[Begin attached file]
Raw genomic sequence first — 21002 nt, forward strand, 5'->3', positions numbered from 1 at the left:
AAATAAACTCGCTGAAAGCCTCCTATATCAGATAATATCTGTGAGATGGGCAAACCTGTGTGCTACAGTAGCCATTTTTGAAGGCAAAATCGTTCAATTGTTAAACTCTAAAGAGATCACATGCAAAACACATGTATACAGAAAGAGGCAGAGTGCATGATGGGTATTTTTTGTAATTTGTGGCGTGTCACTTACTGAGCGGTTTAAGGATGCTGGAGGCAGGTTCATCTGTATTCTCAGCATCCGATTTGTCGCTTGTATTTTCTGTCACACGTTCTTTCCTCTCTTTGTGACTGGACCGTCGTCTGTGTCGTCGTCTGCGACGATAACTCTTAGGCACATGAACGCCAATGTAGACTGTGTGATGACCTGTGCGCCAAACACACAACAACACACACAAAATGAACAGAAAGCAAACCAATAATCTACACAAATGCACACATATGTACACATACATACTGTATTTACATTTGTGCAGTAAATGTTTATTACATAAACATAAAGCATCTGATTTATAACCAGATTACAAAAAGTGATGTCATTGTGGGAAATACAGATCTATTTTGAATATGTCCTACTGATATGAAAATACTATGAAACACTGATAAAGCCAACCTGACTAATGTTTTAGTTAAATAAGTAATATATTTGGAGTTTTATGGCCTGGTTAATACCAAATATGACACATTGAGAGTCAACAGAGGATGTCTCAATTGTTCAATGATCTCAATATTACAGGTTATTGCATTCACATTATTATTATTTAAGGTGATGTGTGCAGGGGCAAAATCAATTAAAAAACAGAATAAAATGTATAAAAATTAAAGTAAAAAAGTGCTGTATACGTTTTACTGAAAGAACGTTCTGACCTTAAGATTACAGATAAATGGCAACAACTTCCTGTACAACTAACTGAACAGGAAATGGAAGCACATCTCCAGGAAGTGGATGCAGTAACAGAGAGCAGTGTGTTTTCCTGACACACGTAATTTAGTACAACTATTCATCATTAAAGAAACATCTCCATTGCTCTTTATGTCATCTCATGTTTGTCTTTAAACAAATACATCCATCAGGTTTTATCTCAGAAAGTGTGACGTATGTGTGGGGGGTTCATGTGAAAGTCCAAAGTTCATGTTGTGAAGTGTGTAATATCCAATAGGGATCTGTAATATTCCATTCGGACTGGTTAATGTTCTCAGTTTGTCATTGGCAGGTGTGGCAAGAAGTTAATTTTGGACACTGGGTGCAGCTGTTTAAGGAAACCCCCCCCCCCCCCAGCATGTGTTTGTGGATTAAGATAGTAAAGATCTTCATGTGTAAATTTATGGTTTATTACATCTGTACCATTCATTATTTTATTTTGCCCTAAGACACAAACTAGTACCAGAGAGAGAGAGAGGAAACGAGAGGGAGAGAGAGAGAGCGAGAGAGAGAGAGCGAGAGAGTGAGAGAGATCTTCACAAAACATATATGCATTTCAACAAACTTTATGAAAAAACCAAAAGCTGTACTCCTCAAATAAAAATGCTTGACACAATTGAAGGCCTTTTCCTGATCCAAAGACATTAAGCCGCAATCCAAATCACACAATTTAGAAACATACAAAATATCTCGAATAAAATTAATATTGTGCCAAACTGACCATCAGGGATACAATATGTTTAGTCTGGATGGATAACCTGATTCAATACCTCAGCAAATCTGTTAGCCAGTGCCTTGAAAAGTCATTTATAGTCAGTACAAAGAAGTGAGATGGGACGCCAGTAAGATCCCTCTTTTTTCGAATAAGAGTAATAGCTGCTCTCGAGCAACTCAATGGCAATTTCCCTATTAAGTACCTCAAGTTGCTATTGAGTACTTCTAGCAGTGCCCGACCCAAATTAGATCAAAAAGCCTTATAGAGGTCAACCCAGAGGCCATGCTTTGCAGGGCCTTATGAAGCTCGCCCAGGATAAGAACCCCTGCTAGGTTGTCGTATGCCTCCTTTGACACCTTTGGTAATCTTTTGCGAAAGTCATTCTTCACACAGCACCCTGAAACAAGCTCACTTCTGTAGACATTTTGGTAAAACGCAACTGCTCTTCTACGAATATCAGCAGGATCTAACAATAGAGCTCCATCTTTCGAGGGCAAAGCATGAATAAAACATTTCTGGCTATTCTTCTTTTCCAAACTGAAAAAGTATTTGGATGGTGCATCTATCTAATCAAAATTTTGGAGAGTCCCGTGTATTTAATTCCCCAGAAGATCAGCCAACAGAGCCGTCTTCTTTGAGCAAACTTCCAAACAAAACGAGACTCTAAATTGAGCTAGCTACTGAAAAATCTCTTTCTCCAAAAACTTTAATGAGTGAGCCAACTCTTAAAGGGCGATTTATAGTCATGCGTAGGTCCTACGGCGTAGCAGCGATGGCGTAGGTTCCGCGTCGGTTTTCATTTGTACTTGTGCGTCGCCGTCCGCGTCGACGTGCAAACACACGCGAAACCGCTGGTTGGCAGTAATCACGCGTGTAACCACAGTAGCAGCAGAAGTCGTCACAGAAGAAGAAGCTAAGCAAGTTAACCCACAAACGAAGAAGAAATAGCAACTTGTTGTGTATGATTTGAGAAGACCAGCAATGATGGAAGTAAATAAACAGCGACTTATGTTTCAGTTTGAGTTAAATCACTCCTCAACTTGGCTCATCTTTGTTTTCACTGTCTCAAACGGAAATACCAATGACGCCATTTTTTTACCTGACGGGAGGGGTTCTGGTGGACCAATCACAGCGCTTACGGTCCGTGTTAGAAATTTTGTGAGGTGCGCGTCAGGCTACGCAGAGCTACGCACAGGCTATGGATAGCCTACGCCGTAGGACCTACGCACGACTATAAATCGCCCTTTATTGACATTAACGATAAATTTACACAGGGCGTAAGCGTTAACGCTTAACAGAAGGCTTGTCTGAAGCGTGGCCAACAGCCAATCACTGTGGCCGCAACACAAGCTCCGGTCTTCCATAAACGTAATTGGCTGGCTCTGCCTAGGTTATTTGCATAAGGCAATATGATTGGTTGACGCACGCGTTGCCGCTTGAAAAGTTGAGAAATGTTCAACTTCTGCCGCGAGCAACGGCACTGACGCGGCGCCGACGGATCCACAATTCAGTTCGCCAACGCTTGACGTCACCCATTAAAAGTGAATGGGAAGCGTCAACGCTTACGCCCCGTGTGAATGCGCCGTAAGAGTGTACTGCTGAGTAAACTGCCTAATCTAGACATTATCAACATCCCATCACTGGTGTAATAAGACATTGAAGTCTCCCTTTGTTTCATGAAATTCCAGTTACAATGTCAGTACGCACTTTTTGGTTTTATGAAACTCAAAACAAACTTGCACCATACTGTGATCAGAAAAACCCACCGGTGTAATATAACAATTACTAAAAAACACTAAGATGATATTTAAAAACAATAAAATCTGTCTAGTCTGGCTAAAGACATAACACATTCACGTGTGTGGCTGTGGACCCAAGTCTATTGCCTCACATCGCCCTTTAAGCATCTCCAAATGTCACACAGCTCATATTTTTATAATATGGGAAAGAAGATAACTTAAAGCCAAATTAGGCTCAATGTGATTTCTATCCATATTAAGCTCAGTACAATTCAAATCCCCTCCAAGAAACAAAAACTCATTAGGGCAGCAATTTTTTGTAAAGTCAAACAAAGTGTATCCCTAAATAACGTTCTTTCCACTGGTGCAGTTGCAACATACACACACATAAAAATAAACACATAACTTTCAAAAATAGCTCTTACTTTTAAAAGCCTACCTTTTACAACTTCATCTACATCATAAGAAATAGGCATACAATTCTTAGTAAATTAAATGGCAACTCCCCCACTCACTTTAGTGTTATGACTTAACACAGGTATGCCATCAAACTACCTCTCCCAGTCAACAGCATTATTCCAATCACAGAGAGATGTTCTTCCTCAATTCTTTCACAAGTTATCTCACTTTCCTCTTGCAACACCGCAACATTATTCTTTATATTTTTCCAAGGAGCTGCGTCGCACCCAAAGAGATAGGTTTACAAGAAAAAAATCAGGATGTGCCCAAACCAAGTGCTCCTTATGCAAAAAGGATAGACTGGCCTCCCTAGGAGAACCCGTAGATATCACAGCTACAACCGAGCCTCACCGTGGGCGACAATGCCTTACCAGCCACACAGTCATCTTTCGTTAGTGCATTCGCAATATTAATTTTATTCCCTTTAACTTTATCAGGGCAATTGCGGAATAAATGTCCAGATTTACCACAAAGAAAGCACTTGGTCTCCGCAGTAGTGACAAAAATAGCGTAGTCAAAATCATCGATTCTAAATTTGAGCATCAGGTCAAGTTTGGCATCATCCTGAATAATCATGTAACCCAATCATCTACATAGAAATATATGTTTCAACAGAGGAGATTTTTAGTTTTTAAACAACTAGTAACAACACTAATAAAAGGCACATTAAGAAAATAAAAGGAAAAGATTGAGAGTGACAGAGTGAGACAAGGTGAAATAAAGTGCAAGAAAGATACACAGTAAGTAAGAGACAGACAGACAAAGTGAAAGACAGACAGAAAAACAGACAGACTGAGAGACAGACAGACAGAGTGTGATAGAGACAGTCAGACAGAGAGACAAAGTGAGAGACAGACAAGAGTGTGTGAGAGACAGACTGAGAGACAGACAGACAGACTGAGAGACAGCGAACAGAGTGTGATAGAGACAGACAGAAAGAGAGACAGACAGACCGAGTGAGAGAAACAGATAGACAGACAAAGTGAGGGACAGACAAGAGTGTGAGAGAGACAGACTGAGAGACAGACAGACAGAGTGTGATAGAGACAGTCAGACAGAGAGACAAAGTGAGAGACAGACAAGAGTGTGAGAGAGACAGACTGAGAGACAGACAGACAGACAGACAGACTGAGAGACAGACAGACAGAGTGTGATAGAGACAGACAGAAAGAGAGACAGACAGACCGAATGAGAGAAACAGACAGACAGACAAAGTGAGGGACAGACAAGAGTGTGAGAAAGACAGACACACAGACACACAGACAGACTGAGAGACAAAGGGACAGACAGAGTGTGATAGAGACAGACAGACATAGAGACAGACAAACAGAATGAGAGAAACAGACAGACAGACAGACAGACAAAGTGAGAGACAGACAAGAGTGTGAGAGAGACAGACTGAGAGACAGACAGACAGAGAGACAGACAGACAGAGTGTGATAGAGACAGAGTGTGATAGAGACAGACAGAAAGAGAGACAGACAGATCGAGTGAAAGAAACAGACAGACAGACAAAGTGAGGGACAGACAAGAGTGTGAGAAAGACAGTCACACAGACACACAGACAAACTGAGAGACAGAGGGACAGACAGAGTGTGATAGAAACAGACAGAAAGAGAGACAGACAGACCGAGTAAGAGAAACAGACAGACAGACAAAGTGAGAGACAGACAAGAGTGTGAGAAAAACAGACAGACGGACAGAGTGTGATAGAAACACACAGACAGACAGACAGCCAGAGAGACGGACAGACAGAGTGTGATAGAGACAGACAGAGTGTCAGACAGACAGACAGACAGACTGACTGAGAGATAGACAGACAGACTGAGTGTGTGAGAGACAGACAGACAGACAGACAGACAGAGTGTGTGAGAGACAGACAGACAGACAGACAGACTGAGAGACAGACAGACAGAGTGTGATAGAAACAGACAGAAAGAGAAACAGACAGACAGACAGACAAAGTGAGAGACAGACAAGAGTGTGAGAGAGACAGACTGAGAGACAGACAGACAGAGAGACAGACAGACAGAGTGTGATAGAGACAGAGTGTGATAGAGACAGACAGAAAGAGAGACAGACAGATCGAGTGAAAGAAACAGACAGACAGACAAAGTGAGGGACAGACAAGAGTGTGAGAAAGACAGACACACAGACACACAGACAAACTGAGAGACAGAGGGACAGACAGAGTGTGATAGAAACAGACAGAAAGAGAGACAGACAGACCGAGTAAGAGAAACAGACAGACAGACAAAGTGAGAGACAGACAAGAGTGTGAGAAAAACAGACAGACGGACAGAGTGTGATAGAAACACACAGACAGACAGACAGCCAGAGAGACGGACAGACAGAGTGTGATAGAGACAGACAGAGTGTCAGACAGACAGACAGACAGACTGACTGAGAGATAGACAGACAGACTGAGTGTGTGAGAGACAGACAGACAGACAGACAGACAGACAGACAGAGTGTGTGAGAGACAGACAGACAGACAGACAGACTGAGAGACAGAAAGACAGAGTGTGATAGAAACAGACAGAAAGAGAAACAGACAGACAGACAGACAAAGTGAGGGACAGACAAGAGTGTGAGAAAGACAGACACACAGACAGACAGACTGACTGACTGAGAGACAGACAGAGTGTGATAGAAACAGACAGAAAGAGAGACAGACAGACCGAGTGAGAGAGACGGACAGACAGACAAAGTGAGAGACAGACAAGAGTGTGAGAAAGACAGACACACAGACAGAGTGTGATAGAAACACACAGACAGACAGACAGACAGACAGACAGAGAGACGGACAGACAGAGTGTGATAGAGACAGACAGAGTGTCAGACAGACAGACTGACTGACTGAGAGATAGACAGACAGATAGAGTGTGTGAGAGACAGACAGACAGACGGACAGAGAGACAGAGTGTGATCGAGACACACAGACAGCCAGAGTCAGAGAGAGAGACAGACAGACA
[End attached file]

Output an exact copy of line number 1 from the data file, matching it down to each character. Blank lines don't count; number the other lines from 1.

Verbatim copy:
Raw genomic sequence first — 21002 nt, forward strand, 5'->3', positions numbered from 1 at the left: